When I tell people I go to Syracuse University, they usually ask me two things: how are the basketball games? and how do I deal with the snow? The basketball games let me first say are amazing. As for snow, Syracuse is one of the snowiest cities in the country so boots and long, heavy jackets are essential from January to late March. I got used to walking through snowstorms last year, but this is the first time I’ve had my car on campus, and driving is a whole other story.

I arrived to school this semester late on a Monday night, and classes started Tuesday. I drove in during a snowstorm, so I decided to park my car in a parking lot close to my dorm (a lot I am not actually permitted to park in.) When I woke up early the next morning to move my car back to South Campus, I groaned when I saw that my tires were almost completely buried. I had brought two shovels from home, so I called my roommate and together we started shoveling(shoutout to my awesome roomie.) After about half an hour, we were finally able to turn my car on and back it out a few feet. Unfortunately, our luck did not last. I don’t have four-wheel drive (basically a necessity in ‘Cuse), and my tires screeched and skidded in place. I would push the car, my roommate would try to drive, then we’d switch.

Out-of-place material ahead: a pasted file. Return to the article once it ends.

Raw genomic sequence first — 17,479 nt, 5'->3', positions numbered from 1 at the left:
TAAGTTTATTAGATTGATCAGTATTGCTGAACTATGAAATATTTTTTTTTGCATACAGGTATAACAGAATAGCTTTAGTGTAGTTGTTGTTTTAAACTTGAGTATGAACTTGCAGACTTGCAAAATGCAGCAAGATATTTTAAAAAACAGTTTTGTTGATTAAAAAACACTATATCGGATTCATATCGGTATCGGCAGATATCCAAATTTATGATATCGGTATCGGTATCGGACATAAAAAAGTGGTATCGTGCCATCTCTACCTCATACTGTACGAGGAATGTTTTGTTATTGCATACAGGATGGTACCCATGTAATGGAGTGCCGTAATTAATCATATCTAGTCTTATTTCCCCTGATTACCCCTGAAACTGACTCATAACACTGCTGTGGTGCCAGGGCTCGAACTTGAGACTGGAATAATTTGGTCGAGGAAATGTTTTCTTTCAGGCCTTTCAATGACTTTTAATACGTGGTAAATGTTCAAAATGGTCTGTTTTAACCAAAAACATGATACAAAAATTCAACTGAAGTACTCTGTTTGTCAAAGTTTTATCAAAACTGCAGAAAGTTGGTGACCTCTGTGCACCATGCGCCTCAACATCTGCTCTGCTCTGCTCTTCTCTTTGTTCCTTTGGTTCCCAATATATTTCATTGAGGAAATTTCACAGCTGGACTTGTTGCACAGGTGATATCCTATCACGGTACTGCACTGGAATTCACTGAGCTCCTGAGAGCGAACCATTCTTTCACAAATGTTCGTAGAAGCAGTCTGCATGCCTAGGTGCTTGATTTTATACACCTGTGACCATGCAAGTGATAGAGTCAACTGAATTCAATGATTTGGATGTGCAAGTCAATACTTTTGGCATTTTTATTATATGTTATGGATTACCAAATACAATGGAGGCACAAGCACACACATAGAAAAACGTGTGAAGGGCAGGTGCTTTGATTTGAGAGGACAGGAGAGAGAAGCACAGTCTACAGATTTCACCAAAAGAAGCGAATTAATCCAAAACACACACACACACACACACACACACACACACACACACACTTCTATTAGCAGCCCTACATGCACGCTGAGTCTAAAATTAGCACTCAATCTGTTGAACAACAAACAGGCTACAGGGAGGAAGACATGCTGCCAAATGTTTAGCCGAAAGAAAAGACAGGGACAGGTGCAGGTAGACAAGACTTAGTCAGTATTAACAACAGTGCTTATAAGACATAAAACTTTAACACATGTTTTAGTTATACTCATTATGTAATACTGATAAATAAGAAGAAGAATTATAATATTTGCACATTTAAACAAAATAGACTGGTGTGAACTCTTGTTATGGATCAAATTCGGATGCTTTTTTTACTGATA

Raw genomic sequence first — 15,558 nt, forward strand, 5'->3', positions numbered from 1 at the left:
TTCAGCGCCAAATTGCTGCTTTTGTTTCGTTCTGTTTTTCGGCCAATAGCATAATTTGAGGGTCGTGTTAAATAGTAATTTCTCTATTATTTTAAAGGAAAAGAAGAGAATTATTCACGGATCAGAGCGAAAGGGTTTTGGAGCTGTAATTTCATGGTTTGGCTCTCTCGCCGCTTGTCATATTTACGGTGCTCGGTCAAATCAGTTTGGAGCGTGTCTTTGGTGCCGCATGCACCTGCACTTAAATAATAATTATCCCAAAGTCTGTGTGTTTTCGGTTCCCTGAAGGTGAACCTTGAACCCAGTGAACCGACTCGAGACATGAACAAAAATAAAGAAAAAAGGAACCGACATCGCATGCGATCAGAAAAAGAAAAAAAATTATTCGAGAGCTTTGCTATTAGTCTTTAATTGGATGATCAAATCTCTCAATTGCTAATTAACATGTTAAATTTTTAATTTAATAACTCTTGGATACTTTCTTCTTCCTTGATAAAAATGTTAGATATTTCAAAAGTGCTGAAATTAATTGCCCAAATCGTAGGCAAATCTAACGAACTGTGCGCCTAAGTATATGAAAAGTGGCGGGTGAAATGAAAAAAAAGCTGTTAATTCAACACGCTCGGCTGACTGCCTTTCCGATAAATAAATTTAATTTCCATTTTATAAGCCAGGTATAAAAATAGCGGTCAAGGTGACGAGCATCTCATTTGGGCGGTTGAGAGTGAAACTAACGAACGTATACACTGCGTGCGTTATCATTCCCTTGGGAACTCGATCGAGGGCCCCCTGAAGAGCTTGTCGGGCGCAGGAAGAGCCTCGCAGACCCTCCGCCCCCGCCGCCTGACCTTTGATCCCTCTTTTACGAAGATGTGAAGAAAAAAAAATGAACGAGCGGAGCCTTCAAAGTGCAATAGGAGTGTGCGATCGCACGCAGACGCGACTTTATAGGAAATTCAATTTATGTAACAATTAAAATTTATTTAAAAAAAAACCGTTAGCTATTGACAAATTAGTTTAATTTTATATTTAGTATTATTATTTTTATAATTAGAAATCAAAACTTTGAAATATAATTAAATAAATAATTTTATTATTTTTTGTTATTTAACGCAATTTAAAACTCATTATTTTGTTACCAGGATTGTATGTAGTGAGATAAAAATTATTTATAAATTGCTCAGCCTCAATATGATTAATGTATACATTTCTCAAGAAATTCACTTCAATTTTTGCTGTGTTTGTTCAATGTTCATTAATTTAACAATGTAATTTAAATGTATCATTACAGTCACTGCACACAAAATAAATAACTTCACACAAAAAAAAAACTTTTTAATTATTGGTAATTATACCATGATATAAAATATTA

This lasted for about fifteen minutes until a few people, whom neither of us knew, walked by and asked if we needed help. They didn’t have any gloves on, and it was still quite dark, but they were adamant about helping us get the car moving. They put their backpacks down and pushed with me in the snow. We slipped, fell, and stumbled for another ten minutes, until finally the car backed out into the road. My roommate and I actually started cheering, and all I could say to those people was “Thank you so much!” As I drove to South Campus, I reflect on how nice it is to live in a community where everyone is so kind and willing to take the time out of their day to lend a hand to someone who needs it. Those people could have just chuckled at the sight of us and moved on, but they didn’t. They saw someone who was clearly having a tough time, and they took action to help.

Ironically enough, I also realized while I was driving back to South campus that I had my emergency break on the entire time we were pushing the car (facepalm). Well, that will be the first thing I check next time I get stuck in the snow!

 

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